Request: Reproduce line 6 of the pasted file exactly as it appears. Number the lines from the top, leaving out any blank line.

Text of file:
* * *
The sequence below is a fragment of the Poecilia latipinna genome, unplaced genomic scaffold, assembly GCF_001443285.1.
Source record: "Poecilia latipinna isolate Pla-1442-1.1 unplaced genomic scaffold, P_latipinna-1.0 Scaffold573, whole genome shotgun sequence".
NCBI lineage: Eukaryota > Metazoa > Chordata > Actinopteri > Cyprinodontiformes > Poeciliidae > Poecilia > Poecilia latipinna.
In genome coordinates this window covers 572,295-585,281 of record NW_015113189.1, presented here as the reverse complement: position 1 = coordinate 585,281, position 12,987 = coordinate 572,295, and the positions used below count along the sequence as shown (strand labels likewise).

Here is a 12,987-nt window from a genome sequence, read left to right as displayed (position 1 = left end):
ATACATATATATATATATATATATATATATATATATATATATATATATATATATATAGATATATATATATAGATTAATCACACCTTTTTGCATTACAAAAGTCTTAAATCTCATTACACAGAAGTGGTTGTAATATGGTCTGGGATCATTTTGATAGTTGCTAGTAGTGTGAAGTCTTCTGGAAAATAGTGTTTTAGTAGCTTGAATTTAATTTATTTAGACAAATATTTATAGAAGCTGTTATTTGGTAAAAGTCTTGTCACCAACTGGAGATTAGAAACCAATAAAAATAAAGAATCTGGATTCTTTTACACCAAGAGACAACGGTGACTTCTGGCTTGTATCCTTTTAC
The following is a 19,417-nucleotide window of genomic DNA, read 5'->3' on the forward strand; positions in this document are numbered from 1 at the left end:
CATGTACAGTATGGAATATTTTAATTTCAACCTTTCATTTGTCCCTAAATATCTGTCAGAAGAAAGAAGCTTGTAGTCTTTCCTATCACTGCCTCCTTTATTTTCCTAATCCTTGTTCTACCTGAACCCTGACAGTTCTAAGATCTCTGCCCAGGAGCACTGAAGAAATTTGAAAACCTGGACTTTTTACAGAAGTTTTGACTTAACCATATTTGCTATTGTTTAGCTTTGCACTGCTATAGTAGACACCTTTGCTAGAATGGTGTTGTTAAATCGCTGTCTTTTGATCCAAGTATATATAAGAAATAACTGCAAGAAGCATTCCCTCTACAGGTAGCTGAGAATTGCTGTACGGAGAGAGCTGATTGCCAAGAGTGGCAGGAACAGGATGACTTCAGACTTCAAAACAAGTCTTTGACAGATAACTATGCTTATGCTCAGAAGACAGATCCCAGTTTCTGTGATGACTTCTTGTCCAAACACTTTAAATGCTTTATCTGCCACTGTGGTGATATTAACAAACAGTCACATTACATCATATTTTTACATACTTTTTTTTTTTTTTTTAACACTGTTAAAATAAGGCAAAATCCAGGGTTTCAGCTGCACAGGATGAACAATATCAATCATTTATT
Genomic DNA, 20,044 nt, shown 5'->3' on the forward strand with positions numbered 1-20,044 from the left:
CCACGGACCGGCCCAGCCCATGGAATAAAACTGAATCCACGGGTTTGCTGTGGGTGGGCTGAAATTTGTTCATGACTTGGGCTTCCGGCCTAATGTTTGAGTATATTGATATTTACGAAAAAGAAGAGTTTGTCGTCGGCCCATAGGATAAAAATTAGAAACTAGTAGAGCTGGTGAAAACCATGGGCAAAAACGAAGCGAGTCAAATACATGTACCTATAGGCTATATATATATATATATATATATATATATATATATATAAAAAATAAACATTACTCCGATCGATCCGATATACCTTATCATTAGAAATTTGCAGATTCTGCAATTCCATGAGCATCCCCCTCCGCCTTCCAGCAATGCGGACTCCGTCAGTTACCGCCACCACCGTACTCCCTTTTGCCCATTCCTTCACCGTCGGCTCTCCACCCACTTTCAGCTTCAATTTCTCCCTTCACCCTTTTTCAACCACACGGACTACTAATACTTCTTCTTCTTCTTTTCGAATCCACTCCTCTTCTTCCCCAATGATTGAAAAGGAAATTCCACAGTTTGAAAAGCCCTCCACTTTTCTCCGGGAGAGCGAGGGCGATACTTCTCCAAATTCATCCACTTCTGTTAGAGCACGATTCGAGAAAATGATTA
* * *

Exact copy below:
ATACATATATATATATATATATATATATATATATATATATATATATATATATATATAGATATATATATATAGATTAATCACACCTTTTTGCATTACAAAAGTCTTAAATCTCATTACACAGAAGTGGTTGTAATATGGTCTGGGATCATTTTGATAGTTGCTAGTAGTGTGAAGTCTTCTGGAAAATAGTGTTTTAGTAGCTTGAATTTAATTTATTTAGACAAATATTTATAGAAGCTGTTATTTGGTAAAAGTCTTGTCACCAACTGGAGATTAGAAACCAATAAAAATAAAGAATCTGGATTCTTTTACACCAAGAGACAACGGTGACTTCTGGCTTGTATCCTTTTAC